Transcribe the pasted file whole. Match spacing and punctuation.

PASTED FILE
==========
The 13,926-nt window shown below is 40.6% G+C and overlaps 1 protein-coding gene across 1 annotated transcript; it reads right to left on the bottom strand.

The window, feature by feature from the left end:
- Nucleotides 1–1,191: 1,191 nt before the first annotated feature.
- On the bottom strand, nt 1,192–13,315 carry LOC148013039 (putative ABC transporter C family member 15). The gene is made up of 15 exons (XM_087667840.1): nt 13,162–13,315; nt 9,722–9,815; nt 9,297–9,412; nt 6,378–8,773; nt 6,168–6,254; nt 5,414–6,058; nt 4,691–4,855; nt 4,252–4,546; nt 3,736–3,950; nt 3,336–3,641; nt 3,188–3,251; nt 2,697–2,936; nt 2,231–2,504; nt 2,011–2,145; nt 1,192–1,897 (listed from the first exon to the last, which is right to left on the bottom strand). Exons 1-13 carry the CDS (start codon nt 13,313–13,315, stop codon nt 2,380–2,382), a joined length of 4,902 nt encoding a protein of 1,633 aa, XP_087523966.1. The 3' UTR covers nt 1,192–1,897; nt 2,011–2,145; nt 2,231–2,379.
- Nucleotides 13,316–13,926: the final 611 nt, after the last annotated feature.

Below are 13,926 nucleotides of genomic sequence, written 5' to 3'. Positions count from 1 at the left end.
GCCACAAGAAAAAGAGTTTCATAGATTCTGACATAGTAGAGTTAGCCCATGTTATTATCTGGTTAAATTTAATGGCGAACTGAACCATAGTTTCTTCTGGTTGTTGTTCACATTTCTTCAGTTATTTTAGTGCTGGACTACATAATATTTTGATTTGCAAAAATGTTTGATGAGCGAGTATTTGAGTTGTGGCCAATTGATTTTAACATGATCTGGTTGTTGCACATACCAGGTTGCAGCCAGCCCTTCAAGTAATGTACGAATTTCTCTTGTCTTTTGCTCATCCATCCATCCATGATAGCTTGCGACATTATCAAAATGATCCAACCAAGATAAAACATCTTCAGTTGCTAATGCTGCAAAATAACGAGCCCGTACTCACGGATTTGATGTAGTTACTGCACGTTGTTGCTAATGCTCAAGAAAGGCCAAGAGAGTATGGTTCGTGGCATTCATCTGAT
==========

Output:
The 13,926-nt window shown below is 40.6% G+C and overlaps 1 protein-coding gene across 1 annotated transcript; it reads right to left on the bottom strand.

The window, feature by feature from the left end:
- Nucleotides 1–1,191: 1,191 nt before the first annotated feature.
- On the bottom strand, nt 1,192–13,315 carry LOC148013039 (putative ABC transporter C family member 15). The gene is made up of 15 exons (XM_087667840.1): nt 13,162–13,315; nt 9,722–9,815; nt 9,297–9,412; nt 6,378–8,773; nt 6,168–6,254; nt 5,414–6,058; nt 4,691–4,855; nt 4,252–4,546; nt 3,736–3,950; nt 3,336–3,641; nt 3,188–3,251; nt 2,697–2,936; nt 2,231–2,504; nt 2,011–2,145; nt 1,192–1,897 (listed from the first exon to the last, which is right to left on the bottom strand). Exons 1-13 carry the CDS (start codon nt 13,313–13,315, stop codon nt 2,380–2,382), a joined length of 4,902 nt encoding a protein of 1,633 aa, XP_087523966.1. The 3' UTR covers nt 1,192–1,897; nt 2,011–2,145; nt 2,231–2,379.
- Nucleotides 13,316–13,926: the final 611 nt, after the last annotated feature.

Below are 13,926 nucleotides of genomic sequence, written 5' to 3'. Positions count from 1 at the left end.
GCCACAAGAAAAAGAGTTTCATAGATTCTGACATAGTAGAGTTAGCCCATGTTATTATCTGGTTAAATTTAATGGCGAACTGAACCATAGTTTCTTCTGGTTGTTGTTCACATTTCTTCAGTTATTTTAGTGCTGGACTACATAATATTTTGATTTGCAAAAATGTTTGATGAGCGAGTATTTGAGTTGTGGCCAATTGATTTTAACATGATCTGGTTGTTGCACATACCAGGTTGCAGCCAGCCCTTCAAGTAATGTACGAATTTCTCTTGTCTTTTGCTCATCCATCCATCCATGATAGCTTGCGACATTATCAAAATGATCCAACCAAGATAAAACATCTTCAGTTGCTAATGCTGCAAAATAACGAGCCCGTACTCACGGATTTGATGTAGTTACTGCACGTTGTTGCTAATGCTCAAGAAAGGCCAAGAGAGTATGGTTCGTGGCATTCATCTGAT